This article originally appeared in the Jewish Free Press, Calgary

Drip before You Sip*

There comes a time during the course of the Passover seder, when some of us are inclined to take an admiring look at the sparkling white tablecloth, radiant with beautiful festival dishes and fancy silverware.

And then we cringe.

The occasion for this uneasiness is the anticipation of a picturesque custom in which we begin to trickle droplets of wine from our cups.

Ideally, the dripping would be contained safely in a plate or other vessel. In the real world, however, you can be certain that at least some of the wine will end up being soaked into the tablecloth, while remnants will remain on the children's fingers for future smearing into the walls or holiday clothing.

This is, of course, one of those little inconveniences that we are happy to put up with for the sake of a meaningful celebration of the festival of freedom.

According to the familiar practice, the spilling of the wine commences with the quotation from the prophet Joel: "And I will show wonders in the heavens and in the earth, blood, and fire, and pillars of smoke" A dripping is performed for each of the three wonders mentioned in the verse, and then again with the enumeration of each of the ten plagues inflicted upon Egypt.

The matter does not stop there, as yet another three wine drops are spilled to correspond to the three-word mnemonic abbreviations proposed by Rabbi Judah to remember the correct order of the plagues: D'tzakh, 'Adash, Be'ahav.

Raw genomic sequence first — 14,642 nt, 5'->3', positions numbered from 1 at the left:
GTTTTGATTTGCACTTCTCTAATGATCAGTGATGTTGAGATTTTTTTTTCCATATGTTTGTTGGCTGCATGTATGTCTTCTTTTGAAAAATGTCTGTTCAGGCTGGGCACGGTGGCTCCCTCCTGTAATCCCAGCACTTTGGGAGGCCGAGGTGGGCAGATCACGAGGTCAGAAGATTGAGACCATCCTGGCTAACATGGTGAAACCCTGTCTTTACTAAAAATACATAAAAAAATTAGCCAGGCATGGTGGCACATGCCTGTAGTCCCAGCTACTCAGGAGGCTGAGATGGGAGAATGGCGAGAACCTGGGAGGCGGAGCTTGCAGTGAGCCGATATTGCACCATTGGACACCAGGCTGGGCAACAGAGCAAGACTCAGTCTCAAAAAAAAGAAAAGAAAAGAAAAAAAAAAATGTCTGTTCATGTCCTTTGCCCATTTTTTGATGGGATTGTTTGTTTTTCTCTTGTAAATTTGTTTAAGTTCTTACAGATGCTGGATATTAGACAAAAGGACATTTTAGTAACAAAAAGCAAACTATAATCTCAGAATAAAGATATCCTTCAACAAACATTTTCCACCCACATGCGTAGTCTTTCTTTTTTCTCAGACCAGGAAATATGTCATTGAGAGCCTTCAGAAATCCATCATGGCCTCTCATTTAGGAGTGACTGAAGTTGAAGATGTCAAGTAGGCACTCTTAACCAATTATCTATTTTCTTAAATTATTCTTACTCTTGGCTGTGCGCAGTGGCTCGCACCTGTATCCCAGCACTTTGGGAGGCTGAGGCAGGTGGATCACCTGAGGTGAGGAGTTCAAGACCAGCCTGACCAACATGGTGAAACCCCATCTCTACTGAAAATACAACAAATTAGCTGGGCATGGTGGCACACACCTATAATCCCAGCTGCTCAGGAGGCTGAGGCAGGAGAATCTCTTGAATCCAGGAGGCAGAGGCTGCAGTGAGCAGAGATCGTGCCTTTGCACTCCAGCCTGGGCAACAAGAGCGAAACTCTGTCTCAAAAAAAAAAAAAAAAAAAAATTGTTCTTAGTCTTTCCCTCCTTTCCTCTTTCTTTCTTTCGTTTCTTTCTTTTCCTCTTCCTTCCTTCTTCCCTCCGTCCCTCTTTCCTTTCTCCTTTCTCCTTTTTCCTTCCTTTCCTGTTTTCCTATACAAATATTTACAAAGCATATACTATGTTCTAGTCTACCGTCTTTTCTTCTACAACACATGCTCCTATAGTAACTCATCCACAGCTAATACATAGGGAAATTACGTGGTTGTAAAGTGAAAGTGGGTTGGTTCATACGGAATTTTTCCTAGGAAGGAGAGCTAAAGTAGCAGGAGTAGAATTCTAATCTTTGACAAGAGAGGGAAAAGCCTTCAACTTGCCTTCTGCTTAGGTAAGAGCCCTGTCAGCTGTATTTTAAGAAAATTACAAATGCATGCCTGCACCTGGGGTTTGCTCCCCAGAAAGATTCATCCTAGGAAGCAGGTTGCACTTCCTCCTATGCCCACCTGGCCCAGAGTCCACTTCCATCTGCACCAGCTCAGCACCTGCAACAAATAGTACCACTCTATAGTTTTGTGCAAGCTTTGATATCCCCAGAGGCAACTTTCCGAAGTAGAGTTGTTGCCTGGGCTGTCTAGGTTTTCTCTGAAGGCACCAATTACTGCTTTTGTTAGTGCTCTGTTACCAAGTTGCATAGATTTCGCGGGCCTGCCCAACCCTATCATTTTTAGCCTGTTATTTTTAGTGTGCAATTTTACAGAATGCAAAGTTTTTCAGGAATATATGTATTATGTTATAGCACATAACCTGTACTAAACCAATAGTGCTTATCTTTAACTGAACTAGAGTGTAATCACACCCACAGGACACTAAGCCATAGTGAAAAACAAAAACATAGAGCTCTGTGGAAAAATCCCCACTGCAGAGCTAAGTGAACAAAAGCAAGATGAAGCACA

As several medieval commentators point out, the total number of drippings was considered crucial. The fact that they added up to sixteen was invested with allegoric or mystical importance, especially in the writings of the German pietists of the Hassidei Ashkenaz movement, who often devoted their spiritual energies to counting the numerological values of the letters or the numbers of words in prayers and sacred texts.

Some interpreters stated that the number of the wine-drops corresponded to the sixteen blades of a terrifying sword wielded by the Angel of Death. Thus, in splattering the wine outside the cup, we are trying to assure ourselves that death will remain on the outside.

In the name of Rabbi Eliezer Rokeah, it was pointed out that this same number sixteen underlies some central Jewish observances, such as the numbers of lambs offered in the Temple during a normal week; or of men called to the reading of the Torah during the week (seven on Saturday morning, and three each on Saturday afternoon and Monday and Thursday mornings).